As to what differentiates these films from other national works – the Nordic, Scandinavian films – I am not sure yet too, except a lot of them tend to be shot in the western fjords?
UMP: Maybe the atmosphere of the films? That’s how I see the Icelandic cinema. After seeing Sparrows, Brave Men’s Blood and some other titles, I came to a conclusion that it’s the role of nature. It captures the film’s atmosphere, what happens inside the characters’ minds. Would you agree?
Christof: Yes, it’s true. I would also point out the Icelandic humor – it’s a bit sarcastic, but there is more to that. It’s sometimes the so-called dark humor and this might be the reason why the Icelandic films stand out from the rest of Scandinavian ones. But as Steven and Runar pointed out, there is still a lot ahead, hoping more to come in the near future.
Rúnar: What could be also interesting is that the other Nordic countries measure us to them, like we tend too. But they have a strong filmmaking school tradition, backed up by the governments. Majority of filmmakers there go through these schools, which creates a foundation for their narrative approach. In Iceland, we have only a private school and therefore, most of the directors studied abroad, gaining different perspectives. Then there are self-taught artists, who constitute a substantial percentage – so there isn’t a strong editorial line, if I may say so, to a strong film school. This causes also a bigger variety of the voices in the Icelandic cinema.
Steven: Voices, experience, training – it’s very true.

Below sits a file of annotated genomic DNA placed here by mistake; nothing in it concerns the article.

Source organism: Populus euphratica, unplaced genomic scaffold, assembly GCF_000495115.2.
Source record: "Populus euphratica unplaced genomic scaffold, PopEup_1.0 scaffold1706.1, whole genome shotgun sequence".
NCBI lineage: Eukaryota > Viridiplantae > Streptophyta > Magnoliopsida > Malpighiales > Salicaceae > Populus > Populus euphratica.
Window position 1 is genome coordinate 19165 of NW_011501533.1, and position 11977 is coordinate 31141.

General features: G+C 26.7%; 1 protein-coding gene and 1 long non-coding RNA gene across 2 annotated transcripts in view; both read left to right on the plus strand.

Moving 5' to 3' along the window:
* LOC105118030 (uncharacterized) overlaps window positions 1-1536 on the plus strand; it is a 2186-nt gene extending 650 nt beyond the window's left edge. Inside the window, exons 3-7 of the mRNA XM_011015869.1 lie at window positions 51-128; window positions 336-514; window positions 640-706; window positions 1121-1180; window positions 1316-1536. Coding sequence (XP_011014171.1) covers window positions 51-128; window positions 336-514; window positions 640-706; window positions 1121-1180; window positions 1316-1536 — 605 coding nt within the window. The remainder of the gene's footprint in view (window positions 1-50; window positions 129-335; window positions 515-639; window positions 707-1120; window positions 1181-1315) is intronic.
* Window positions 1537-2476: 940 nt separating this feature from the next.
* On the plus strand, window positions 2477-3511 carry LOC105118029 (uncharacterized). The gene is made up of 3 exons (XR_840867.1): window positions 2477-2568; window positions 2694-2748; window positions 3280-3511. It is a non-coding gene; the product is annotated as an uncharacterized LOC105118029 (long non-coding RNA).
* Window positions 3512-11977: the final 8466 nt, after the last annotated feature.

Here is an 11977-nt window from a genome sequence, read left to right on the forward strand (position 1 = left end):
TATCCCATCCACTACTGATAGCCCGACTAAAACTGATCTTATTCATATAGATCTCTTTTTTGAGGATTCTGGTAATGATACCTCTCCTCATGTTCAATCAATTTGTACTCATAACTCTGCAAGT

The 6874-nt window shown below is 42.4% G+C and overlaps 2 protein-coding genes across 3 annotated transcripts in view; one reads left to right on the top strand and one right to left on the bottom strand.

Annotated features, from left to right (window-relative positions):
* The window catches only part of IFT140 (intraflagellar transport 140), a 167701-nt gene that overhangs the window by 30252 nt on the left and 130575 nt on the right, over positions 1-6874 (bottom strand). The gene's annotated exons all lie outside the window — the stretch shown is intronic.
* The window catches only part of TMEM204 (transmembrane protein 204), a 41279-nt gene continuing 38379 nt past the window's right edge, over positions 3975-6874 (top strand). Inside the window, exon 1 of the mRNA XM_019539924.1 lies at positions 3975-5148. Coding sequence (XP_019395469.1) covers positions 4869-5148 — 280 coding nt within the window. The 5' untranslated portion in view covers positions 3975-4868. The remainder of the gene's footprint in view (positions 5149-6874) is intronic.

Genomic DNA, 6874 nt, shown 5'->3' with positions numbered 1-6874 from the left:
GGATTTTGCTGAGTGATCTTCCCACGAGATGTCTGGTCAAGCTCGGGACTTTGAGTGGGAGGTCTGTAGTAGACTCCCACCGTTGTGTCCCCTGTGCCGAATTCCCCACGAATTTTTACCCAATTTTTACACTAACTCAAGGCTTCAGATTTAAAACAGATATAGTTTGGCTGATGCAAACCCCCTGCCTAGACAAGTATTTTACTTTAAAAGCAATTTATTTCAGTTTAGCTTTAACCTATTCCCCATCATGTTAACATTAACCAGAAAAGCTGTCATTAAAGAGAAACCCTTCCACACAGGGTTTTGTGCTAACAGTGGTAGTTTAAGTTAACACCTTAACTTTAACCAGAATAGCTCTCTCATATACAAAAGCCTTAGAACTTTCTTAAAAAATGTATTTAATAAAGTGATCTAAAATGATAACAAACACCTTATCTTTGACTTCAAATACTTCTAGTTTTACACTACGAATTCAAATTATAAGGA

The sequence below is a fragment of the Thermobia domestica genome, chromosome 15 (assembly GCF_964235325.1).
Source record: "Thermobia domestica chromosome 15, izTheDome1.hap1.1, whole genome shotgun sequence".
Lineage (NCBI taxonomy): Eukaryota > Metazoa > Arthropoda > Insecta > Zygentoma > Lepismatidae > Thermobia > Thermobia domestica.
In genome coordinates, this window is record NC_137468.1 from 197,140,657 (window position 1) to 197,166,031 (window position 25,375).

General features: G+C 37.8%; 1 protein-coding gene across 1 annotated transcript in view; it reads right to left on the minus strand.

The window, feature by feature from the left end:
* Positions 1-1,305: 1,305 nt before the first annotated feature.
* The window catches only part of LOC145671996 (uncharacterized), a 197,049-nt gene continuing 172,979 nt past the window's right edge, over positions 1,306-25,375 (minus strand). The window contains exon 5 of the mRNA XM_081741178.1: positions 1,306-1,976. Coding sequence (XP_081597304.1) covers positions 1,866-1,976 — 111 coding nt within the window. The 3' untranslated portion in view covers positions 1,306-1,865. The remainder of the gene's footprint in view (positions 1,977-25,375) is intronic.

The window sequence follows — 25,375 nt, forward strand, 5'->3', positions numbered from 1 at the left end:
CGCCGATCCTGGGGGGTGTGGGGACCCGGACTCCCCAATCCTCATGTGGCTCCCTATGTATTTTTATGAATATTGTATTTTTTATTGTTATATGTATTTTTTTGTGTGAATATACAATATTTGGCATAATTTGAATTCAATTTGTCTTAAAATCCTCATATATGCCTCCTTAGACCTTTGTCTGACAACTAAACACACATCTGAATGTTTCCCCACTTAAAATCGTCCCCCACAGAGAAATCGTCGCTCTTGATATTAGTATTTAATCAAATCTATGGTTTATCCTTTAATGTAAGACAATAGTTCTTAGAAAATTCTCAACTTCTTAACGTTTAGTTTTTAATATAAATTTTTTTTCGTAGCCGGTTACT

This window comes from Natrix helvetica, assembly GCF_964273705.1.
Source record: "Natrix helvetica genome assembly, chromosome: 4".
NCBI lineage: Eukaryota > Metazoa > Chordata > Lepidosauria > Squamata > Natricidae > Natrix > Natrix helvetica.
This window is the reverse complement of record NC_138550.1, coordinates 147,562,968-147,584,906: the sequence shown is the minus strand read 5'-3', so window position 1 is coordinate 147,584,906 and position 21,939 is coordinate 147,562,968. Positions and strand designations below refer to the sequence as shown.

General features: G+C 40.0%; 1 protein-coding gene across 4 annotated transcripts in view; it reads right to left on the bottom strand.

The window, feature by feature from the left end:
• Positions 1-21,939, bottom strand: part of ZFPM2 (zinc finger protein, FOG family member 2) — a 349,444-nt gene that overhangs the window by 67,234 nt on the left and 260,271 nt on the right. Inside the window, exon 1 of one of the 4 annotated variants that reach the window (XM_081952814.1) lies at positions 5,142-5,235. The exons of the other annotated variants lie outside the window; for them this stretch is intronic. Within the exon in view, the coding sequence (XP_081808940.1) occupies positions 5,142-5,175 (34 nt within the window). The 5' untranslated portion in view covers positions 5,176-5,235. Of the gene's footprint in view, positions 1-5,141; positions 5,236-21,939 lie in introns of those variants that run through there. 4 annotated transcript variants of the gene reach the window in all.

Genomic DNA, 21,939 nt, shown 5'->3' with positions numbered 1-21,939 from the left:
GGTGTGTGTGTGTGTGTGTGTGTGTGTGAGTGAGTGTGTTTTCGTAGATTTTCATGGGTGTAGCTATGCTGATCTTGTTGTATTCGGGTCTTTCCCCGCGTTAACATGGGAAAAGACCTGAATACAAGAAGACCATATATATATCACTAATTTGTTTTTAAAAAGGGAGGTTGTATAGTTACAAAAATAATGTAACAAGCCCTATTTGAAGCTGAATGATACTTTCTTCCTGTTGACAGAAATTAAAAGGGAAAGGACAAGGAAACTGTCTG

UMP: I also would like to ask about the films Rams. There was a strong back up for this film around Europe for this film to get an Oscar nomination. It also received multiple awards, even at the Cannes festival. [To Runar] Your short feature – The Last Farm – was nominated a few years back too, so my question is this – would it change a lot for the Icelandic cinema if Rams received this nomination?
Rúnar: You win some and you lose some. That’s how it is, the film’s been doing pretty well, but eventually it didn’t happen.
Steven: Besides Runar’s film, there was another Icelandic film nominated once – Children of Nature. But of course, each nomination of such great statue means a great deal to the individual filmmakers and the industry as a whole. There was a certain expectation, or maybe hope that this might be “the year”. At the same time, we have to put those things in a perspective. In the end of the day, there are things that matter a lot more. Despite that, the success of this film is great and it’s fantastic to see it.
Christof: This particular films has done 1.1 million admission figure worldwide so far and it’s a festival film. Honestly, I really thought it will be shortlisted and I believe it deserved it, but you know how the competition goes. It’s really expensive to plug the film, spend lots of resources on marketing and advertising. But after all, it has won lots of festival awards – it would be nice, but there is nothing to worry about.